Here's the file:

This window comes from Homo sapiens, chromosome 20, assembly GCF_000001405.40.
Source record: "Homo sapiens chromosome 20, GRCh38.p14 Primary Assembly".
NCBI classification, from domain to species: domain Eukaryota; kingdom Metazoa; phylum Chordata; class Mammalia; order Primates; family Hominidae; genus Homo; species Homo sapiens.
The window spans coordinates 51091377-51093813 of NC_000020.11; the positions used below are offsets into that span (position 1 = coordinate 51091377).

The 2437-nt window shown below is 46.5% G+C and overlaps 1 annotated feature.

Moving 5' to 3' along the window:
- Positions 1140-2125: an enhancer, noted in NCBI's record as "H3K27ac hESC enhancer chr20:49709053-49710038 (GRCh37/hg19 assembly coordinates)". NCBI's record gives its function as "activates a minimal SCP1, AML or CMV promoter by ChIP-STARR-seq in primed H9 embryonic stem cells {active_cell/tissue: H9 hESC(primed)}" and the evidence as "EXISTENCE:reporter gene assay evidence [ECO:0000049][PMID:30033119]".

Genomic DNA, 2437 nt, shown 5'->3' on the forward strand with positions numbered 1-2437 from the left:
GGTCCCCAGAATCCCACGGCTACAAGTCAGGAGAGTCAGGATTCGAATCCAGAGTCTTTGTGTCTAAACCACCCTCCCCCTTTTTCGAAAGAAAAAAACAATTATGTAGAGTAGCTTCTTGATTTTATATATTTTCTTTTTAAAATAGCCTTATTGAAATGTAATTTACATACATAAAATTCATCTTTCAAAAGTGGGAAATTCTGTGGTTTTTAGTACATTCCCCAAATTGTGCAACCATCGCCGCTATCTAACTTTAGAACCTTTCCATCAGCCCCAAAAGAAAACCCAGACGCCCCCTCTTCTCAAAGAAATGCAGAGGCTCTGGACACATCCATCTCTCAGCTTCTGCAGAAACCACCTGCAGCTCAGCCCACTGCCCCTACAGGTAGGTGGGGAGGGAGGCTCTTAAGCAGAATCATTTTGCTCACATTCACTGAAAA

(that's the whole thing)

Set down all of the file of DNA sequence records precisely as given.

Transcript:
This window comes from Homo sapiens, chromosome 20, assembly GCF_000001405.40.
Source record: "Homo sapiens chromosome 20, GRCh38.p14 Primary Assembly".
NCBI classification, from domain to species: domain Eukaryota; kingdom Metazoa; phylum Chordata; class Mammalia; order Primates; family Hominidae; genus Homo; species Homo sapiens.
The window spans coordinates 51091377-51093813 of NC_000020.11; the positions used below are offsets into that span (position 1 = coordinate 51091377).

The 2437-nt window shown below is 46.5% G+C and overlaps 1 annotated feature.

Moving 5' to 3' along the window:
- Positions 1140-2125: an enhancer, noted in NCBI's record as "H3K27ac hESC enhancer chr20:49709053-49710038 (GRCh37/hg19 assembly coordinates)". NCBI's record gives its function as "activates a minimal SCP1, AML or CMV promoter by ChIP-STARR-seq in primed H9 embryonic stem cells {active_cell/tissue: H9 hESC(primed)}" and the evidence as "EXISTENCE:reporter gene assay evidence [ECO:0000049][PMID:30033119]".

Genomic DNA, 2437 nt, shown 5'->3' on the forward strand with positions numbered 1-2437 from the left:
GGTCCCCAGAATCCCACGGCTACAAGTCAGGAGAGTCAGGATTCGAATCCAGAGTCTTTGTGTCTAAACCACCCTCCCCCTTTTTCGAAAGAAAAAAACAATTATGTAGAGTAGCTTCTTGATTTTATATATTTTCTTTTTAAAATAGCCTTATTGAAATGTAATTTACATACATAAAATTCATCTTTCAAAAGTGGGAAATTCTGTGGTTTTTAGTACATTCCCCAAATTGTGCAACCATCGCCGCTATCTAACTTTAGAACCTTTCCATCAGCCCCAAAAGAAAACCCAGACGCCCCCTCTTCTCAAAGAAATGCAGAGGCTCTGGACACATCCATCTCTCAGCTTCTGCAGAAACCACCTGCAGCTCAGCCCACTGCCCCTACAGGTAGGTGGGGAGGGAGGCTCTTAAGCAGAATCATTTTGCTCACATTCACTGAAAA